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Kaminski, John P.; Schoenleber, Charles H.; Saladino, Gaspare J.; Leffler, Richard; Reid, Jonathan M.; Flamingo, Margaret R.; Lannér-Cusin, Johanna E.; Fields, David P.; Conley, Patrick T.; Moore, Timothy D. (ed.) / Ratification of the Constitution by the states: Rhode Island (3)
26 (2013)

VI. The debate over the Constitution in Rhode Island, 20 January-29 May 1790,   pp. 711-897

Page 713

Newport and Providence Committee's call for a meeting, 1 April). The
Providence Gazette printed two additional Federalist essays ("A Farmer,"
22 May; and "Matthew Mizen," 20 March), Federalist David Howell's
address to the state's freemen (17 April), and three Federalist editorial
commentaries (6 February, 20 March, and 3 April). The United States
Chronicle printed an additional Federalist essay ("A Freeman," 15 April),
three Antifederalist essays ("Alpha," 11 February; "A Countryman," 15
April; and "A. B. C. D. &c. &c.," 15 April), two Federalist editorial com-
mentaries (25 February and 13 May), and one brief anonymous Anti-
federalist item (15 April).
Out-of-state newspapers also printed items on the debate over the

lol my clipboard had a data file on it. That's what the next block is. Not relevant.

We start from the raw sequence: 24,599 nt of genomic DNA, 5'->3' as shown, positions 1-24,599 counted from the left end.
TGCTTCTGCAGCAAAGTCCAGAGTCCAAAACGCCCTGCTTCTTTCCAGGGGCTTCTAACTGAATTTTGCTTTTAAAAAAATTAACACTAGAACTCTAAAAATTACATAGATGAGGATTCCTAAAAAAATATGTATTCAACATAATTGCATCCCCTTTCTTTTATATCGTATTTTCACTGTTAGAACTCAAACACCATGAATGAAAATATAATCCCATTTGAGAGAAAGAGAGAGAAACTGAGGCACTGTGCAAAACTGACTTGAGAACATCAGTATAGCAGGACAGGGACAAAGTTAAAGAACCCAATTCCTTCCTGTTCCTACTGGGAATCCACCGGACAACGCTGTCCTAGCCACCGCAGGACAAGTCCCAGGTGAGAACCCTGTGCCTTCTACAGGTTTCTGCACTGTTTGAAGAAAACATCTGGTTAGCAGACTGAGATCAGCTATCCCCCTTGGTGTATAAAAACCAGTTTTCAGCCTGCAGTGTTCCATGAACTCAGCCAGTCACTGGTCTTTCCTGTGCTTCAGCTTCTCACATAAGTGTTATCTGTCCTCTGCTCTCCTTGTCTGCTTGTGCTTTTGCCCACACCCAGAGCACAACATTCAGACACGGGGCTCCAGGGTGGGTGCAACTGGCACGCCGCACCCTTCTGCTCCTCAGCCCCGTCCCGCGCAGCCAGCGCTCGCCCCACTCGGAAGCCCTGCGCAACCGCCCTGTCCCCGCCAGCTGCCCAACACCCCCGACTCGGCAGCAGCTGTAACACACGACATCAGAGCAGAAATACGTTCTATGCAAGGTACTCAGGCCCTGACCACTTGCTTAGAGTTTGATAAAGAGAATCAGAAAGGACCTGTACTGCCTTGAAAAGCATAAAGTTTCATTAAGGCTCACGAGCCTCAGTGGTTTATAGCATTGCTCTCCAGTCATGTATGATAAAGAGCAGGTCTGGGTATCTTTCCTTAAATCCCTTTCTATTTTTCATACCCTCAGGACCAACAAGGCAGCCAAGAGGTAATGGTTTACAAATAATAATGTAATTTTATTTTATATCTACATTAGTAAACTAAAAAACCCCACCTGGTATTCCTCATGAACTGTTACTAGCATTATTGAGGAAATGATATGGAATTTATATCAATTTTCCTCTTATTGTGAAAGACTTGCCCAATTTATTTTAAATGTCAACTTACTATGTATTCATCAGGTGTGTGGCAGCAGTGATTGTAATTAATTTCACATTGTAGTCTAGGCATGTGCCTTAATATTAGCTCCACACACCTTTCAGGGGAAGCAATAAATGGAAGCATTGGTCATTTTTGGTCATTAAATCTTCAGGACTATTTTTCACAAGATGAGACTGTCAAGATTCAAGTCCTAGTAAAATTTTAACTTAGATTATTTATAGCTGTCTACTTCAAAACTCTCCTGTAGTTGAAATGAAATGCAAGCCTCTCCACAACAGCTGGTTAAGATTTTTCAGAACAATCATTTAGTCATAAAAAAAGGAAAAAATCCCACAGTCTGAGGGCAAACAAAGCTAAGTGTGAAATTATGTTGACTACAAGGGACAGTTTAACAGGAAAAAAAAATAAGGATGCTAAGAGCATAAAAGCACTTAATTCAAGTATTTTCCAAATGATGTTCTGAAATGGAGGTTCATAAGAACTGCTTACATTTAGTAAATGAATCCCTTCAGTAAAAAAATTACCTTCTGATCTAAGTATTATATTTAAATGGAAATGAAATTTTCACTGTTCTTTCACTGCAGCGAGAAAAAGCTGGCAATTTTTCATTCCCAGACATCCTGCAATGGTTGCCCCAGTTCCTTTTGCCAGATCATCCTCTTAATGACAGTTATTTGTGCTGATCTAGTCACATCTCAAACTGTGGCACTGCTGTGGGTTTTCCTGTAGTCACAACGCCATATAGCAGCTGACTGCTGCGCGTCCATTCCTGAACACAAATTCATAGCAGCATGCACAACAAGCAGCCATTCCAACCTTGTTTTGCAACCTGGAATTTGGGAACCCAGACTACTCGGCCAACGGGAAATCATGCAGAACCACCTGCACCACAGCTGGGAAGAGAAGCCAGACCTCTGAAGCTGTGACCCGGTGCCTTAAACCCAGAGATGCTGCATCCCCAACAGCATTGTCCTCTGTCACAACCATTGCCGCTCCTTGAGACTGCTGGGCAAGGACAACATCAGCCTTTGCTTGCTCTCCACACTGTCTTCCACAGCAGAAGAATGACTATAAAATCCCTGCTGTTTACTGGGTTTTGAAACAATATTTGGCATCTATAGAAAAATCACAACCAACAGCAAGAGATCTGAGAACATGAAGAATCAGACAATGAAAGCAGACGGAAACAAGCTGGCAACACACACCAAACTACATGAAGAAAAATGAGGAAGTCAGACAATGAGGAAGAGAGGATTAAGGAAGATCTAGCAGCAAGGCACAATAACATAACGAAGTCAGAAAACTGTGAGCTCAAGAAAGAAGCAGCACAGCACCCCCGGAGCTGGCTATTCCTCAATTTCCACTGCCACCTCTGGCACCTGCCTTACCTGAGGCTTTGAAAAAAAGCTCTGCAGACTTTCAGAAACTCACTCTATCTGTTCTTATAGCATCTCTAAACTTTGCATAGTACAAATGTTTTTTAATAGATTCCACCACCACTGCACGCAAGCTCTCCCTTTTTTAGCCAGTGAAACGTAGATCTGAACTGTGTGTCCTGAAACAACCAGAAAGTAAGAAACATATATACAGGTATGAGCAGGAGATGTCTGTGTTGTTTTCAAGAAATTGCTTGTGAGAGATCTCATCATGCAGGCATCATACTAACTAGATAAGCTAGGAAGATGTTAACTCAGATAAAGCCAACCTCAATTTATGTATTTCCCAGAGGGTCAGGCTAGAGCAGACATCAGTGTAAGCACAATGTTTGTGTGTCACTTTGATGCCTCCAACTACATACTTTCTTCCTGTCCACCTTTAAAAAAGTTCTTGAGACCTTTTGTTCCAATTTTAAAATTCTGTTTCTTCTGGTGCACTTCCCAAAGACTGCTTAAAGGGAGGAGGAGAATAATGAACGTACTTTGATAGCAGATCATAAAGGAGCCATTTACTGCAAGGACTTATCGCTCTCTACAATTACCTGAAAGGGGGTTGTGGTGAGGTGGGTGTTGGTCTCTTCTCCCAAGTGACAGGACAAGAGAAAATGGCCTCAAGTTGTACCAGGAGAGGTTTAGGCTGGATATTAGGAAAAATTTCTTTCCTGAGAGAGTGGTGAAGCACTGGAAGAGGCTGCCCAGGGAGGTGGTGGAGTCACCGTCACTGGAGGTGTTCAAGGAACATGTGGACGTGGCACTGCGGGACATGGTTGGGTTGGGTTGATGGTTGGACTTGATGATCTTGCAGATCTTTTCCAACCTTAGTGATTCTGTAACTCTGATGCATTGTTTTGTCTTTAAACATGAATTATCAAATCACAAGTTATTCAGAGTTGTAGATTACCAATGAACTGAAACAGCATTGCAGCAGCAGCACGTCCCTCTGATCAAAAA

Constitution in Rhode Island. These items appeared in three Boston
newspapers (Boston Gazette, Herald of Freedom, and Massachusetts Centi-
nel), four New York City newspapers (Daily Advertiser, Gazette of the United
States, New York Daily Gazette, and New York Journal), and two Philadelphia
newspapers (Federal Gazette and Pennsylvania Packet). The items consisted
of ten letters (mostly from Rhode Islanders), seven editorial commen-
taries, four essays, and five reports of congressional action on Rhode
Island. Only two items were Antifederalist: "Plutarch," Massachusetts Cen-
tinel, 8 May, and an editorial commentary in the Antifederalist New York
Journal, 18 May. Three Federalist essays were printed in the Philadel-
phia Federal Gazette. They were written by "Prudens" (5 April) and "A
Citizen of United America" to the people of Rhode Island (Tench
Coxe) (6, 12 April).
Private Commentaries on the Constitution
Forty-nine manuscript letters discussing the Constitution and Rhode
Island politics are printed in this part. Ten letters were written from
Providence, thirteen from Newport, twenty from New York City, two
from Philadelphia, and one each from Biddeford, Maine, Boston, Dur-
ham, N.H., and a suburb of London, England. The 20 May letter from
Governor Arthur Fenner to President George Washington is the only
letter written by an Antifederalist. Letters by Federalists include ten
from William Ellery, six from U.S. Vice President John Adams, eight
from U.S. Representatives, three from U.S. Senators, and two from Theo-
dore Foster. Two letters are from French diplomats stationed in New
York City, two are from U.S. Treasury official Tench Coxe, and two are
from the Providence mercantile firm of Brown & Benson. Thirteen
other individuals each wrote a single letter.
Newspapers printed excerpts of letters dealing with Rhode Island
politics and the Constitution. Four letters came from Newport, three
from Rhode Island, two from Providence, one from Philadelphia, and
seven from New York City (six from members of Congress). Rhode

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